Former immigration official decries girl's detention after surgery

Posted at 2:20 PM, Oct 30, 2017
and last updated 2017-10-30 14:20:06-04

SAN ANTONIO, TX (KSAT/CNN) - A former top immigration official choked back tears as he watched the treatment of a 10-year-old undocumented immigrant.

Rosamaria Hernandez has cerebral palsy - but she was still detained by Border Patrol agents Thursday after she had surgery.

Former Immigration and Customs Enforcement deputy director Alonzo Pena had to compose himself after watching a video of Border Patrol agents escorting Rosamaria from Corpus Christi's Driscoll Children's Hospital, the same hospital where Pena's son died.

"It's totally unnecessary, just not necessary to do that," he said. "She could have been given a notice to appear. She was just getting out of the hospital having surgery, and they're going to put her in a detention facility. It's just not right."

Rosamaria was brought to the U.S. by her parents from Mexico when she was 3 months old.

Border Agents stopped an ambulance that was taking her to the hospital for gallbladder surgery on Tuesday.

Family members said the agents allowed her to have the procedure but took her away after she woke up.

She is now in a refugee shelter, and a family attorney said it's unclear what's next for her.

Pena said even though Hernandez is undocumented, the Border Patrol's presence at the hospital was intrusive and unnecessary.

"Those agents should be out on the line stopping drugs, stopping gang members, protecting national security, not doing this to a 10-year-old girl who has just come out of surgery and has other medical issues," Pena said.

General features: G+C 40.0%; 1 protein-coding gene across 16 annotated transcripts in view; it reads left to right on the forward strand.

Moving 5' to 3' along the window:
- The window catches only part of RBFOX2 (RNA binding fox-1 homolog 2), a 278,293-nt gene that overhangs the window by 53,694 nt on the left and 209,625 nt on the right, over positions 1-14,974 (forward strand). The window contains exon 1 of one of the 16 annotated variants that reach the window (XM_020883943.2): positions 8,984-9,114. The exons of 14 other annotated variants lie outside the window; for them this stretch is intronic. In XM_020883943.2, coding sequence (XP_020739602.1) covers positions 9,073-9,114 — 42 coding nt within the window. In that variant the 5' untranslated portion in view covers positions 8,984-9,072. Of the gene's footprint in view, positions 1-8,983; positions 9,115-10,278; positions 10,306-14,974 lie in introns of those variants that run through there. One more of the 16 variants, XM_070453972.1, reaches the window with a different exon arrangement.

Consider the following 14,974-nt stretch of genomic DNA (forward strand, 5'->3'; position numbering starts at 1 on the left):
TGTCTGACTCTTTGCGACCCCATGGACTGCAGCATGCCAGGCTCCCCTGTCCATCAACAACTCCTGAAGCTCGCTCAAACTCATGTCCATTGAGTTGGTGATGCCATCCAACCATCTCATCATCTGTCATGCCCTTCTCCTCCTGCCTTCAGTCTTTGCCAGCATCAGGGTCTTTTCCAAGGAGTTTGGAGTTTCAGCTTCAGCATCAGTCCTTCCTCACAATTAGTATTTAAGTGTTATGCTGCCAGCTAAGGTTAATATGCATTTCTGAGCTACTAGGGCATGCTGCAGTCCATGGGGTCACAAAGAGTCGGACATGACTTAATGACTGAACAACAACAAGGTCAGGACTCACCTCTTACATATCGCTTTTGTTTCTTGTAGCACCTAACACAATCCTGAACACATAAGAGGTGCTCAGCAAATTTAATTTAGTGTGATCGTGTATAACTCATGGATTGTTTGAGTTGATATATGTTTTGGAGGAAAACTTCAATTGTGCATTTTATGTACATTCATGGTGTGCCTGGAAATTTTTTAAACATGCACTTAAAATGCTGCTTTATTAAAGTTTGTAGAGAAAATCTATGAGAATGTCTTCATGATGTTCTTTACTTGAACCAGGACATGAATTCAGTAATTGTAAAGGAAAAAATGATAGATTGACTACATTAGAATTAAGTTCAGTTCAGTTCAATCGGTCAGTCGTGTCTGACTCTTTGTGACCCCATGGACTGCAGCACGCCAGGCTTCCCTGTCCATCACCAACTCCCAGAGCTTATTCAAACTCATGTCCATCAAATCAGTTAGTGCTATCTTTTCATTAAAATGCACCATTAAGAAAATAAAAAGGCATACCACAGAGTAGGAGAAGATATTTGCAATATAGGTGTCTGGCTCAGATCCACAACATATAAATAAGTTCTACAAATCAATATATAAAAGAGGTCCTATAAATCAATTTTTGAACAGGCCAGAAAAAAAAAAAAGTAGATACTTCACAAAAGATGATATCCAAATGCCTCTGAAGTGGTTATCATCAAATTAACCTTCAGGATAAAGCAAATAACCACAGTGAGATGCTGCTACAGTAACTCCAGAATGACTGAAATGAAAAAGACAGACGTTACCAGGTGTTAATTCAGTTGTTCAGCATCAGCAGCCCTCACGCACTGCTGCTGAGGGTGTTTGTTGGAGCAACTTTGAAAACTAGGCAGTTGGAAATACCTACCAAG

Hernandez has cerebral palsy, and the family says she has the mental capacity of a 5-year-old. 

"I don't think she understands what actually is going to happen to her, that she's not going to be able to see her family," Pena said.

She has cousins who are U.S. citizens, but she is not being released to them.

Instead, she was taken here from the hospital to a government licensed shelter in San Antonio.

"It's a status violation," Pena said. "She's not a criminal. This from what I'm understanding, she'd being treated almost as a criminal."

A statement from the U.S. Department of Health and Human Services said in part, "Safe and timely release of unaccompanied minors to qualified parents, guardians, relatives or other adults, referred to as 'sponsors' must occur within a setting that promotes public safety and ensures sponsors are able to provide for. the physical and mental well being of the child."

The Department of Health and Human Services said all office of refugee resettlement facilities offer and fund health care for those in custody. That includes any special needs, mental health or medical concerns. 

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